like "I never needed ..." (referring to a C feature, or something that
can be done only in asm).

Note that I mostly say that assembley *programming* can and should be
avoided. Especially on uControllers assembley *knowledge* (at least
passive, == reading) can be very usefull even when programming in a
higher language.

I teach both Electronics and Informatics students. I noticed a slight
differece between the two groups: even at the start of their education
the Electronics guys are relatively more at easy with assembly compared
to the Informatics gues, who are more at home with C or higher. Maybe
the brains of the two groups are wired differently.

> Simple example: Write code that clears bit 6 of variable i. Not so
> easy in standard C. Something like:  i &= ~(1<<6); Whereas PIC
> assembly has the more straightforward: bcf   i,6

For *you* the asm might be easier to read, but for one who is fresh to
both I am not so sure. And the C version works equaly well an AVR, ARM,
etc (so a C programmer coming from another CPU will instantly recoginse
the C line!). And in the C version the 6 can be a variable, in the asm
version it can't. And the asm version assumes that i is in the current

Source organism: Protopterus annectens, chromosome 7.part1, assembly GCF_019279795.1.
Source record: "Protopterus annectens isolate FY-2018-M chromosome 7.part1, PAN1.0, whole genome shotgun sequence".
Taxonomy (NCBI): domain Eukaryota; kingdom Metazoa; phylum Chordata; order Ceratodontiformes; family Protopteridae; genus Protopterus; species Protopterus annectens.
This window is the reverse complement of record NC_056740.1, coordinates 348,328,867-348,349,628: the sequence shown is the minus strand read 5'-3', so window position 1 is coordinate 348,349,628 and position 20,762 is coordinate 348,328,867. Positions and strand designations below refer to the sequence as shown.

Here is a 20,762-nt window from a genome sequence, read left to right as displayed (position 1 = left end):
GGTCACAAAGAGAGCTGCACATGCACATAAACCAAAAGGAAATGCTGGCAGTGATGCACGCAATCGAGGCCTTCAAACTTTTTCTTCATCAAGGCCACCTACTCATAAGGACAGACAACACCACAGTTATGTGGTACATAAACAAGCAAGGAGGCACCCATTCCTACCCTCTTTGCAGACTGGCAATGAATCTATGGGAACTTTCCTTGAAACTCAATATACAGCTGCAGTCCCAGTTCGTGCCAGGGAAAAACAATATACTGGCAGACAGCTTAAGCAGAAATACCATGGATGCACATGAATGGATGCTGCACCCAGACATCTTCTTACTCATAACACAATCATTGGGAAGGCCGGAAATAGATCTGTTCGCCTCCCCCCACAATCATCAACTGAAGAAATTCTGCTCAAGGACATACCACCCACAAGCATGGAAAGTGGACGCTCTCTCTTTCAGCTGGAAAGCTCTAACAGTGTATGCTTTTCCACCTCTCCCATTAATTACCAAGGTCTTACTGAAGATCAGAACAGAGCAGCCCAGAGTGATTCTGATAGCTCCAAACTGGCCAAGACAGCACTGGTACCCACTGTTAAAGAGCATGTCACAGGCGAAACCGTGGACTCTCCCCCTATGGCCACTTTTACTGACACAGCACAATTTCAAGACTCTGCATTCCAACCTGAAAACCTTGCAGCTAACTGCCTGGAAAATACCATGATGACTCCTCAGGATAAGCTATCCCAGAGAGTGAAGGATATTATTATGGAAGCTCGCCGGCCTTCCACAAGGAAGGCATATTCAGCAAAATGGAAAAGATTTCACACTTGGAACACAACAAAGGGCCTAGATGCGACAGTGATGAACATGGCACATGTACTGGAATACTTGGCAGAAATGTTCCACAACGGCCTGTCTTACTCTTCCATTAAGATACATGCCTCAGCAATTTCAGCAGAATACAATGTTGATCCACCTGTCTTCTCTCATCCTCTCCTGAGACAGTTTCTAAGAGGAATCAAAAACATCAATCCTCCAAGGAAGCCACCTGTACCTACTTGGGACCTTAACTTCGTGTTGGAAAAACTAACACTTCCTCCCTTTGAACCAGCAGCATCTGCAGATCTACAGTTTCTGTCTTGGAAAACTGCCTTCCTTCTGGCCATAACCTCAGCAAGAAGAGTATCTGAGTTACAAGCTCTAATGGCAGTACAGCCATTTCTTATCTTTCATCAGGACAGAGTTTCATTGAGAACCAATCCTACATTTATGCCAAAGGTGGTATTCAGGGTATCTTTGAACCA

bank. (two more fitfalls to learn to a fresh asm programmer).

Wouter van Ooijen

-- -------------------------------------------
Van Ooijen Technische Informatica: http://www.voti.nl
consultancy, development, PICmicro products
docent Hogeschool van Utrecht: http://www.voti.nl/hvu

2007\03\11@083856 by Gerhard Fiedler

picon face
wouter van ooijen wrote:

Quite good summary, IMO. I agree with all of it.

> There can of course be overriding arguments for another choice:
> available libraries

Most companies and professionals accumulate quite a code base after years
of work. This available code base, whether libraries or not, can give the
previous choice of language a huge advantage over anything else.

It can go so far as Olin's development environment. He says he programs in
assembler, and technically that's correct. But in reality, he uses his
ASPIC development environment and libraries extensively, and I'm sure that
without a thorough understanding of both you wouldn't understand much of
his code that's built on it. So it's not really plain assembly that he
uses, it is in that area where the distinction between language and